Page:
Assessment: The first step is to assess the property in question. This includes a comprehensive evaluation of the physical layout, existing security measures, and potential patterns of crime or concerns. 

Analysis of crime trends: With the help of our Crime Analyst and Records Department, we will generate reports based on reported crimes in the immediate area of the property for the previous two years. 

Design and planning: Based on the assessment, a report of the findings and suggestions for improvement is developed using the CPTEP principles. This may include changes to landscaping, lighting, access control, and other design elements.

Implementation: Once the report is completed, the suggestions can be put into action. Some changes, may require collaboration between architects, city planning, and other community stakeholders. 

How long dose a CPTED assessment take to complete?

The process of a full CPTED assessment can take up to three weeks to complete. The completion of a CPTED report can vary depending on the number of individual requests. If you would like a CPTED evaluation done or would like more information regarding any other COPPS program, please contact the Crime Prevention Unit. 

What is a Neighborhood Watch?

Neighborhood watch programs are intended to build a sense of community while keeping crime out of your neighborhood. A neighborhood watch meeting is like a community gathering where residents come together to discuss and address local safety concerns. It's a proactive way to enhance neighborhood security by fostering communication and collaboration among residents. Typically, these meetings involve discussions about recent incidents, sharing safety tips, and planning strategies to prevent and address potential issues. The most effective approach to fighting crime is a proactive one - stopping it before it occurs. This can happen when neighbors cooperate with each other to assist the Department.

How do I start a Neighborhood Watch Program?

Gauge Interest: Talk to your neighbors to see if there's interest in forming a neighborhood watch. You can do this through informal conversations, social media, or by distributing flyers.

If there is interest, but lack of participation, remind your neighbors of the following:

  • Neighborhood watch groups and meeting are self coordinated and run. 
  • Neighborhood watch is a partnership between neighbors to assist the APD in the reduction and fear of crime.
  • Neighborhood watch does not require frequent meetings.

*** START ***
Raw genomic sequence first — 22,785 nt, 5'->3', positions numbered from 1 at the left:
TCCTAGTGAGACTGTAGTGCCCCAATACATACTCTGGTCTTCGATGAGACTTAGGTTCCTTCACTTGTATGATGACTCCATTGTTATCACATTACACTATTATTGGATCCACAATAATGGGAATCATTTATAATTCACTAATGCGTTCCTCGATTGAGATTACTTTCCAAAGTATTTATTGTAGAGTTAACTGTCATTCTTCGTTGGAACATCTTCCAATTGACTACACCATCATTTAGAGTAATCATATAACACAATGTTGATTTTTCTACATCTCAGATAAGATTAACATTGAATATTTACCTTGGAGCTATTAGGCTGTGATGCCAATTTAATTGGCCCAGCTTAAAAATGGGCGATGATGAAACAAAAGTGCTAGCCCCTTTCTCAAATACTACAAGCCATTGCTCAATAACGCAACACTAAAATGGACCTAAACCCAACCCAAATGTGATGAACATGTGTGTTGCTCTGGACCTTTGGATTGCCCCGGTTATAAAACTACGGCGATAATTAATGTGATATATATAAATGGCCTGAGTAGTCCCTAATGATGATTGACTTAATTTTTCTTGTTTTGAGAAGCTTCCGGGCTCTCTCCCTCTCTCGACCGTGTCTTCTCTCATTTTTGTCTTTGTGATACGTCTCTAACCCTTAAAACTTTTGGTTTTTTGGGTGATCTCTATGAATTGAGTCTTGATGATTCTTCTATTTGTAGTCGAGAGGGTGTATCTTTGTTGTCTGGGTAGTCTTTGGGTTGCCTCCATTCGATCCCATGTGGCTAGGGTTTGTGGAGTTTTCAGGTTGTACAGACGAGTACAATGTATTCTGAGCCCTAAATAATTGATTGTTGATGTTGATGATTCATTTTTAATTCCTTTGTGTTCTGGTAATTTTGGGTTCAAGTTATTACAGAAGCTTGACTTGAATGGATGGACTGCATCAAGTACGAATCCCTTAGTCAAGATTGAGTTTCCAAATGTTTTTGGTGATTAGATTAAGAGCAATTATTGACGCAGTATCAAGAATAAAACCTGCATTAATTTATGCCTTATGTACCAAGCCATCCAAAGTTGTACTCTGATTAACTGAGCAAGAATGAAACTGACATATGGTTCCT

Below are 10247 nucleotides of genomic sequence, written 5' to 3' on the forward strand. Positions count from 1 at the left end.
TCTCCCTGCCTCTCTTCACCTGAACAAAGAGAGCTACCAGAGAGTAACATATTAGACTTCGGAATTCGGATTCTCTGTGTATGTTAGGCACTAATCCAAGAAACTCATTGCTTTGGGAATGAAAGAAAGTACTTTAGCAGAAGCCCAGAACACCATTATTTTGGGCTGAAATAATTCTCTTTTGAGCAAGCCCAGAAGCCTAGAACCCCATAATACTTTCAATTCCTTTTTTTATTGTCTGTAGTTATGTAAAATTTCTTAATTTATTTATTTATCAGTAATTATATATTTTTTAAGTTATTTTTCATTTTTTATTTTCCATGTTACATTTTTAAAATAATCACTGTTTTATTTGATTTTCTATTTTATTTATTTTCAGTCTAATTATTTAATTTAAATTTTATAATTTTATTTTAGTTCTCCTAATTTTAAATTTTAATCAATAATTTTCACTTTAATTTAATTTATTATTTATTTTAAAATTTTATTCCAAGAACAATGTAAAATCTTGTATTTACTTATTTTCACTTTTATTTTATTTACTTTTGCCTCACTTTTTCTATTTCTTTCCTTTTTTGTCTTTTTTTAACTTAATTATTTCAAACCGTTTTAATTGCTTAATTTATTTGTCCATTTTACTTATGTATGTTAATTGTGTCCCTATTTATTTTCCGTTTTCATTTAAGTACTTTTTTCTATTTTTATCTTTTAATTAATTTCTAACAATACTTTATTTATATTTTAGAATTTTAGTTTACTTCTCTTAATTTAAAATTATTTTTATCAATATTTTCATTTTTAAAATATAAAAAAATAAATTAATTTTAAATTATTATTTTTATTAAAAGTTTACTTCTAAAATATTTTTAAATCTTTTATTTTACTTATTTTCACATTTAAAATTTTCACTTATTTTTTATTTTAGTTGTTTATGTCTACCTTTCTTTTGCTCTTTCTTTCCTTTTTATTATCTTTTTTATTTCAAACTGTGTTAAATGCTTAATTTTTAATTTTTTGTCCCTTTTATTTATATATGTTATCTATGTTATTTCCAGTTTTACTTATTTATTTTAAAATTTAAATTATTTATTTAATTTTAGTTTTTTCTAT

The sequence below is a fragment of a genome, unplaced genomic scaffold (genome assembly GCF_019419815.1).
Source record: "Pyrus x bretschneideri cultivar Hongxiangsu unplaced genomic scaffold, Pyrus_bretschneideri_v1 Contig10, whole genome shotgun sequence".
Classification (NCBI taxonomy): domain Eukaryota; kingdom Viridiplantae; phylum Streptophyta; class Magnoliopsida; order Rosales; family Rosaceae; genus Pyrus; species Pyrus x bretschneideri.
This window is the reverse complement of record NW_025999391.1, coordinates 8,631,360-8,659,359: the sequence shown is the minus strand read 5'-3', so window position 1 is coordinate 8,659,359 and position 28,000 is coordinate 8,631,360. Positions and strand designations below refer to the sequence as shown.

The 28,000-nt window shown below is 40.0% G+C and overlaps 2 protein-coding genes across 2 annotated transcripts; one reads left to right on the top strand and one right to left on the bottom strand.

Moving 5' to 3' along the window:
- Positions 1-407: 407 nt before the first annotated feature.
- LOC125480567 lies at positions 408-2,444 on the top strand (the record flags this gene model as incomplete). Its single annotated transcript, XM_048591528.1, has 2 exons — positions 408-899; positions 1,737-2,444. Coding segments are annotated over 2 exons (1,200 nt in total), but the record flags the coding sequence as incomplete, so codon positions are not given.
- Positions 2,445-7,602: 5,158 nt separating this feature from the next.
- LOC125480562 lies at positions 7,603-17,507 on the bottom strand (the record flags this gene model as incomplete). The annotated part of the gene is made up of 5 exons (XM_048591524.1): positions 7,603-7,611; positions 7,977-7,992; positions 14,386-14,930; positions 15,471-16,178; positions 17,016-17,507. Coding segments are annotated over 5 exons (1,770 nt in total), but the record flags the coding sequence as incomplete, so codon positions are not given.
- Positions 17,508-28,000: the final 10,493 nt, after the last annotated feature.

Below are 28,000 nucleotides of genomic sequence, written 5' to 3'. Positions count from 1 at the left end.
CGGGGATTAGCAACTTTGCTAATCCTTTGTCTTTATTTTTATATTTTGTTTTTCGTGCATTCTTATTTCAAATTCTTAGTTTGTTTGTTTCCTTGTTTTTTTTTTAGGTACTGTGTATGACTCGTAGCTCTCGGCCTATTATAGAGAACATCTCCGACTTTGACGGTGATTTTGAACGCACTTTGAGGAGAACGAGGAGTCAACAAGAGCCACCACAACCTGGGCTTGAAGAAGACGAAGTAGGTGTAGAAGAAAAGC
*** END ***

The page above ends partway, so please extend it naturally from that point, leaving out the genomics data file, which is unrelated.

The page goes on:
• Neighborhood watch does not ask anyone to take personal risks to prevent crime.
  • Neighborhood watch is a great way to keep everyone informed and circulate ideas. 
  • When appropriate, invite different subject matter experts to expose neighbors to new technologies, topics, or crime prevention techniques.  APD personnel can be requested to addend occasional meetings to answer questions about crime and provide information about the current crime trends.

Schedule a Meeting: Choose a convenient time and location for the first meeting. It could be at a community center, someone's home, or a local park. Make sure to advertise the meeting to maximize attendance.

Create an Agenda: Plan what you want to cover in the first meeting. This might include introducing the concept of a neighborhood watch, discussing local safety concerns, brainstorming ideas for improvement, or inviting guest speakers.

Use your first meeting as an opportunity to get to know each other, assign roles, discuss recent events, share safety tips, and begin creating a neighborhood map and/or directory. 

  • Distribute nametags/introductions
  • Make opening remarks
  • Provide simple refreshments to create a relaxed atmosphere. 

Select a Block Captain.

The role of the Block Captain is to:

  • Oversee and arrange neighborhood watch meetings.
  • Create the meeting's agenda.
  • Be a spokesperson for the group.
  • Serve as a liaison between APD and the neighborhood watch group.
  • Recruit neighbors to share the responsibility of hosting meetings.
  • Maintain a list of all members.
  • Designate work assignments such as enrolling new members, vacation home watch, block parents, neighborhood patrol, fund-raising, secretarial duties, developing and maintaining block maps and crime prevention material distribution.

Neighborhoods could choose to have co-captains or create committees to help distribute the load.

Develop and distribute maps

A map will help members give APD precise information when reporting suspicious activity in your neighborhood.

  • Identify the Block Captain(s).
  • Provide the name and addresses of homes and identify the ones with burglar alarms.
  • Identify seniors and/or neighbors with health or mobility problems who may need special attention.
  • List the make, model and license plate numbers of vehicles at each home. Help neighbors by letting them know which vehicles belong there during daytime hours.
  • Update and reissue maps when any information changes.

Gather and share information.